The actions filed by Martial Arts World and the Commissioner were consolidated by the circuit court.[3]
Thereafter, the court held a two-day evidentiary hearing in which the parties presented evidence relating to Martial Arts World’s after school and summer camp programs and the authorization of the children enrolled therein to enter and leave the premises of Martial Arts World without permission or supervision. Following the presentation of the evidence, the parties presented argument that focused on two issues. The first issue was whether Code § 63.2-1715(A)(2) required a child day program not only to have a written policy that children are free to enter and leave the premises without permission or supervision but also that the agency actually comply with that policy. The second issue was

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whether Martial Arts World in fact allowed the children in the after school and summer programs to leave and enter its premises without permission or supervision.

The circuit court ruled that Martial Arts World is a “child day program” as statutorily defined. The court further ruled that “Martial Arts World’s after school program and summer camp comply with § 63.2-1715[(A)](2) as written. Therefore, Martial Arts World’s programs are exempt from licensure.” The court gave the following reasons for its ruling from the bench:

There are certain aspects of this program as it works, seems to me, [that are] antithetical or opposed to this come and go policy. As I alluded to earlier, the program itself, the way the program is structured, and some of the ancillary things that the parents are required to do, with the sign up and the listing of authorized persons, seems to me it suggests that that’s opposed to [a] come and go policy. But I think the [c]ourt here has to deal with the statute as . . . written. And I find that the statute as written — this organization has complied with it. It’s not up to the [c]ourt to graft on the statute more than what the General Assembly has provided. . . . I think as written the statute says what it says. There’s a program whereby written policy given to and signed by parents and guardians they’re free to leave the premises without permission or supervision. . . . [T]he statute is what it is, and that’s what it reads. And I think this organization, these groups here, come within it.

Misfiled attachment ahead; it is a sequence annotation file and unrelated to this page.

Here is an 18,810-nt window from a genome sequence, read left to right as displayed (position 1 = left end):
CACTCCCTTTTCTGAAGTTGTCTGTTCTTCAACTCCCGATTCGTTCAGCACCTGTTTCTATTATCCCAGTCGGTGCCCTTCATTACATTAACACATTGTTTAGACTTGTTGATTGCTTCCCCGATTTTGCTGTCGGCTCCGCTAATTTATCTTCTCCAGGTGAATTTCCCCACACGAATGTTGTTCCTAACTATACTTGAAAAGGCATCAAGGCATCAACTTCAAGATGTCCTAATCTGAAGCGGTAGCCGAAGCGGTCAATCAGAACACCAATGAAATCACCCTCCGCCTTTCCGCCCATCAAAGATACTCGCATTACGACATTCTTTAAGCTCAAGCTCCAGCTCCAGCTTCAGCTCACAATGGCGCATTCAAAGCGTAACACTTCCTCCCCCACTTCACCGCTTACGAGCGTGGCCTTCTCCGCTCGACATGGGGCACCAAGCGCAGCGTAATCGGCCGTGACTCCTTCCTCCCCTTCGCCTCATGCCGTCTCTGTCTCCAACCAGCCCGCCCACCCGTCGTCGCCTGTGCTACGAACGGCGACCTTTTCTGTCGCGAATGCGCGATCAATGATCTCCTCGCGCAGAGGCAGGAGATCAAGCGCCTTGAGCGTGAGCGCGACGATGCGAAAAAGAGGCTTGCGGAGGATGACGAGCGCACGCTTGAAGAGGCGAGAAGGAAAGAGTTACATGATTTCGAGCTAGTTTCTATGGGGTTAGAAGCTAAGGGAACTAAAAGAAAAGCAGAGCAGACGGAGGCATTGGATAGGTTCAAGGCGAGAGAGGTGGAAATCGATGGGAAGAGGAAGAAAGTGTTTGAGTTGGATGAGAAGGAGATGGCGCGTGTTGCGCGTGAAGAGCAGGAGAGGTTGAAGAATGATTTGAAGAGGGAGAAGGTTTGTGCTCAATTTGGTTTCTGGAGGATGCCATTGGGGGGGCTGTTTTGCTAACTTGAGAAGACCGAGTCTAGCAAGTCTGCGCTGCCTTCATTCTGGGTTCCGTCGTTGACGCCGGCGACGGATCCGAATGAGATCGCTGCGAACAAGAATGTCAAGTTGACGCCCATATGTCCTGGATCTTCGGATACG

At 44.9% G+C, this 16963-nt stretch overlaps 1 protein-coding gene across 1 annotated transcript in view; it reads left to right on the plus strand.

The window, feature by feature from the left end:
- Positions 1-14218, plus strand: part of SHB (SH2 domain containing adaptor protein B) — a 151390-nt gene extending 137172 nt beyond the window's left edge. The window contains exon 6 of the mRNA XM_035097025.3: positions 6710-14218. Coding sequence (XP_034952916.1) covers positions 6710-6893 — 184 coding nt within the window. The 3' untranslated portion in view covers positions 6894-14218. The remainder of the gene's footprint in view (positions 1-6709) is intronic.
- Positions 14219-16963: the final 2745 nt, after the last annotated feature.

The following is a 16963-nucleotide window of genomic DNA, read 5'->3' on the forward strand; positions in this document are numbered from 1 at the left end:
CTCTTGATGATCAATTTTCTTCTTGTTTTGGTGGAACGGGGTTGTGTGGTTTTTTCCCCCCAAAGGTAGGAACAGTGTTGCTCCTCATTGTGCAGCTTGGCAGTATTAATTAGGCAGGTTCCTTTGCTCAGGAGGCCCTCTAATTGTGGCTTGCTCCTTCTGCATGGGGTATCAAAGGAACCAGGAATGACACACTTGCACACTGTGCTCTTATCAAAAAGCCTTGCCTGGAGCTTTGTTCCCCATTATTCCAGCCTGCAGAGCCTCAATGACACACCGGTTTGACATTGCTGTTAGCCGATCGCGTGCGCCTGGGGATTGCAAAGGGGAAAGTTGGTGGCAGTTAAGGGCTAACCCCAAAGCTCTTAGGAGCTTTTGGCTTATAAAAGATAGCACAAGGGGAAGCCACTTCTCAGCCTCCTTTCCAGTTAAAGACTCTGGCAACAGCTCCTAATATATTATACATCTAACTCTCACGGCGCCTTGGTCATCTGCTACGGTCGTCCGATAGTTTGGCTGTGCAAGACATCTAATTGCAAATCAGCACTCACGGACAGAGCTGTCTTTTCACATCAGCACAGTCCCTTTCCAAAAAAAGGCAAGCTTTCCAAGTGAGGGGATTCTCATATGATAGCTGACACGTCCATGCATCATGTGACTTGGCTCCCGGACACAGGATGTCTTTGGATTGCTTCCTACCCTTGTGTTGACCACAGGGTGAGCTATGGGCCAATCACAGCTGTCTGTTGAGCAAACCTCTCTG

The circuit court entered a final order on November 4, 2005, incorporating by reference the reasons stated from the bench. The court further denied injunctive relief to both parties. This appeal followed.

DISCUSSION
As a threshold matter, we are presented with the remarkable, if not unique, circumstance in which the parties dispute what the circuit court’s interpretation of Code § 63.2-1715(A)(2) actually was. The Commissioner’s third assignment of error reflects his belief that the circuit court interpreted Code § 63.2-1715(A)(2) such that “a child day program merely needs to have a policy [to be exempt from licensure], but does not have to follow it.” The Commissioner asserts that the evidence presented at trial “clearly established that Martial Arts

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World does not allow children to freely enter and leave the premises without permission [or] supervision,” and that the circuit court ruled that Martial Arts World was exempt by virtue of having “nothing more than a permission slip that is signed by the parents” without an expectation that the program actually comply with the policy.

Martial Arts World maintains that the circuit court “concluded that Martial Arts World not only had a policy, but complied with it” and emphasizes that the majority of the evidence presented over the two-day trial pertained to whether it complied with its written policy. Martial Arts World asserts that for the Commissioner to dispute on appeal “that actual compliance with the exemption was not addressed factually . . . cannot be reconciled with the record.”

In determining which party’s interpretation of the circuit court’s ruling is correct, we turn to the well-established principle that a court speaks only through its written orders Rose v. Jaques, 268 Va. 137, 147, 597 S.E.2d 64, 70
(2004); Upper Occoquan Sewage Authority v. Blake Construction Co., 266 Va. 582, 588, 587 S.E.2d 721, 724
(2003). Considering the language used by the circuit court in its final order which incorporated by reference the court’s statements from the bench, we agree with the Commissioner that the circuit court did not render a ruling on the evidence as to whether Martial Arts World actually complied with its written “come and go” policy and, instead, based its ruling solely on an interpretation of Code § 63.2-1715(A)(2) to require only a written policy for an exemption to licensure.